For the next 11 years, I went through routine colonoscopies on a yearly basis. For a majority of the time, they were fairly uneventful. I had two situations where I actually bled out after polyp removal where the cut did not heal immediately. These were followed by quit jaunts and stays in the hospitals to ensure I didn't empty completely and typically to rehydrate. I never needed a transfusion (thankfully), but the doctors seemed more concerned than I realized. (Here I thought the lightheaded feeling was due to the chain smoking I was doing.)
I had two situations were pathology reports came back "indeterminate". This was a comfortable way of them saying "we aren't sure if it's cancer or not". I can honestly say those were two of the longest spans in between scopes, even though they were only 3 months. Thankfully, on followup scopes, the reports came back negative and we were all clear. I'm fairly certain we went on to party on those evenings.
As part of the routine checks, my previous GI noticed elevated liver levels. Ironically, so did my attempt at personal life insurance. After a set of upper GI scopes and a liver biopsy (now THAT was interesting), my GI confirmed primary schlerosing cholangitis (or PSC). This is a liver disease which sees the shrinking or narrowing of the bile ducts out (or inside) the liver. This is something that may need to be addressed in the future, but, due to other GI issues, this gets sidelined until something really breaks. Basically, if you have a fever and your pee is dark and doesn't stink, that's bad: Time to see the ER. So we wait.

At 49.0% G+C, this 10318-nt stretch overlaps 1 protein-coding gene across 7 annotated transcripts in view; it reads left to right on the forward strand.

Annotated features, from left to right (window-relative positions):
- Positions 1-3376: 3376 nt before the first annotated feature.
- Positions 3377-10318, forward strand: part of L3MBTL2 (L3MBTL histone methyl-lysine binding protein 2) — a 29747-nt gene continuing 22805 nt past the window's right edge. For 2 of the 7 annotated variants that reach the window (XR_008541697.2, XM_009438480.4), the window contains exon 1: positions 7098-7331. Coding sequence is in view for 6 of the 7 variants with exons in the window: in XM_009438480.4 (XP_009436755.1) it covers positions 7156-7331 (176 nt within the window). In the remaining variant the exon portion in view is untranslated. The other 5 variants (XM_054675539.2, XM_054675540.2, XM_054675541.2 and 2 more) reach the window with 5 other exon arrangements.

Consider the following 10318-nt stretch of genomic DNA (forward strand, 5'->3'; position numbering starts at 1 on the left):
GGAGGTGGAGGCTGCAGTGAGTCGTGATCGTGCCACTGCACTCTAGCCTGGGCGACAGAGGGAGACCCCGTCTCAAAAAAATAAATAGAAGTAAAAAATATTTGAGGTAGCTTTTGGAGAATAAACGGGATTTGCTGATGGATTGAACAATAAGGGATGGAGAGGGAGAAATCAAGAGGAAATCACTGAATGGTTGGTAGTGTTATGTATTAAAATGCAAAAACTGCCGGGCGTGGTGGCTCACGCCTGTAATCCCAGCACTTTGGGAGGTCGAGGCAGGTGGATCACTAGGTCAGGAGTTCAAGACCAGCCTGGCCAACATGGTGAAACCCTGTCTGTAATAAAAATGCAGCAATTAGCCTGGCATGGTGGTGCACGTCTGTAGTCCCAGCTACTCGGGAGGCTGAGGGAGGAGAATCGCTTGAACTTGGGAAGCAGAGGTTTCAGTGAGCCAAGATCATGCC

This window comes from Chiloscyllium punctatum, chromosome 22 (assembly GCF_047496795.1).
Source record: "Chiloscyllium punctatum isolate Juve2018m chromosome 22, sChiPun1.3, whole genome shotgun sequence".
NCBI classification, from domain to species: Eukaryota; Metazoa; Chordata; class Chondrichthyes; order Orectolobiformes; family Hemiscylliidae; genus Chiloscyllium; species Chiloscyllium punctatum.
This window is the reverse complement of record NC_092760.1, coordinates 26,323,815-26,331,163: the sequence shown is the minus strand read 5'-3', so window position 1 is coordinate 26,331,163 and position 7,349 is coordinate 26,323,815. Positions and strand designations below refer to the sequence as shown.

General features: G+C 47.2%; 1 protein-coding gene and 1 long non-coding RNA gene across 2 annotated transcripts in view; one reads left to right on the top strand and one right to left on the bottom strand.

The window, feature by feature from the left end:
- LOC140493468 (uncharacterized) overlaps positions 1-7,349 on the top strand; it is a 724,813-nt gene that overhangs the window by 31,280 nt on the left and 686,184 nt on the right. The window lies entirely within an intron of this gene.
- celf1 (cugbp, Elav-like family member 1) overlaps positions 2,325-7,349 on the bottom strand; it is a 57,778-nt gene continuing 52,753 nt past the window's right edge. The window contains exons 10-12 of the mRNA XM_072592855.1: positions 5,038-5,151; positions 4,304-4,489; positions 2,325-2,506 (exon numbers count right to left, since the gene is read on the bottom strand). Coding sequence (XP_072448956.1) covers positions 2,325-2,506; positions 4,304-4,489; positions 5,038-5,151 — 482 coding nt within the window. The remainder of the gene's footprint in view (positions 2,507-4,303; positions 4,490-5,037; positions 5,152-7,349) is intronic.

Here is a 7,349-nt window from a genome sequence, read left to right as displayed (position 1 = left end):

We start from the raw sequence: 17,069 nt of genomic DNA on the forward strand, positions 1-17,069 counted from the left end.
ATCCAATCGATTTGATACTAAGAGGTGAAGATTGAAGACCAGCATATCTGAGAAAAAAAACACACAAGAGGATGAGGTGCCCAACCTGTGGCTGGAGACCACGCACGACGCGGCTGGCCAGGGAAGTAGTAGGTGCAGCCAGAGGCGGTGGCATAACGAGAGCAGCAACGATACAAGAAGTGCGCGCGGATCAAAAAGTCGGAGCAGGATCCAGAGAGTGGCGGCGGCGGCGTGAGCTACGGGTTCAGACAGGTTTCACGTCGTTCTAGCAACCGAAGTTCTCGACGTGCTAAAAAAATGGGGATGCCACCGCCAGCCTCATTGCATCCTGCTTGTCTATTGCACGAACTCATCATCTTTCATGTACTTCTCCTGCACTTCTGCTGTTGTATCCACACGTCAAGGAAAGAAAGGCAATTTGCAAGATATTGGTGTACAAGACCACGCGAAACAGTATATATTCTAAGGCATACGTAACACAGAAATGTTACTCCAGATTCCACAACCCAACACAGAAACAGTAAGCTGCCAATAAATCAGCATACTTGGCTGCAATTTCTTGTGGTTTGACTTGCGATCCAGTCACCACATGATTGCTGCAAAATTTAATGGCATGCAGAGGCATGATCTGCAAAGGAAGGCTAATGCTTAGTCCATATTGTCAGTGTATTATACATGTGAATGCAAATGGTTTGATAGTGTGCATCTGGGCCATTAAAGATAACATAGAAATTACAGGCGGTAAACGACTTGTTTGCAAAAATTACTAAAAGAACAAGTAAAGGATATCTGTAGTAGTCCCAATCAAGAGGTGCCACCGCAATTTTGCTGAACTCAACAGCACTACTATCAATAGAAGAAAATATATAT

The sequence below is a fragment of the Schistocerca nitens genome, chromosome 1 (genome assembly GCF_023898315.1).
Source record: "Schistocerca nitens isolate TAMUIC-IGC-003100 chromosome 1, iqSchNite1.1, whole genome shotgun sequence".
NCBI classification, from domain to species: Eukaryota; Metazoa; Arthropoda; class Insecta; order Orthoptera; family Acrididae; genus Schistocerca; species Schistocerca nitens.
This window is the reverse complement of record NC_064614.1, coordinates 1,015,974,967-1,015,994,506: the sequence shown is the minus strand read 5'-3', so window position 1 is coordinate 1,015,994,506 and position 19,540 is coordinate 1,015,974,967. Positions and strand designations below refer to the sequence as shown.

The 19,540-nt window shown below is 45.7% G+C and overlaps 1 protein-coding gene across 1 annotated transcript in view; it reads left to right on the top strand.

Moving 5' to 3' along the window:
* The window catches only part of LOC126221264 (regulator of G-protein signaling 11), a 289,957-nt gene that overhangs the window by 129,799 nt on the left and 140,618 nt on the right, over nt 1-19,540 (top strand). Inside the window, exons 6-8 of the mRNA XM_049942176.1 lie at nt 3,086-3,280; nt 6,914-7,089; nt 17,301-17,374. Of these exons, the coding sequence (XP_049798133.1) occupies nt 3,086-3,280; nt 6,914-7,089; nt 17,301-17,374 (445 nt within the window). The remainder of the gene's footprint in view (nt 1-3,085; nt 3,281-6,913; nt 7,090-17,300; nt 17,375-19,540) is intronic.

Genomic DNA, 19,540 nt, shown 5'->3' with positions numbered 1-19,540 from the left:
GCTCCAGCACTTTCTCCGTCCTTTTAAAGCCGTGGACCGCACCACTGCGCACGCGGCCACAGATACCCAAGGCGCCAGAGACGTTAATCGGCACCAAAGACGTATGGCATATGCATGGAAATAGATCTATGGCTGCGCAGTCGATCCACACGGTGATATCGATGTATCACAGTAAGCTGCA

After moving around, I returned near to our prior place of residence and started to see my previous GI. [I was thankful for this, as I felt he was one of the best I had ever seen, unfortunately, he was always the one giving me bad news. Bad for him, in that neither of our lucks changed.] I scheduled my yearly scope with him and reminded him to knock my ass out this time, as I've remembered way too many scopes and they are far from pleasant. Not a real amount of polyps (compared to previous scopes) and only acute signs of UC and scarring from the "good 'ole days". This was typical, so away we go and await another year... Or so we thought.
6 years ago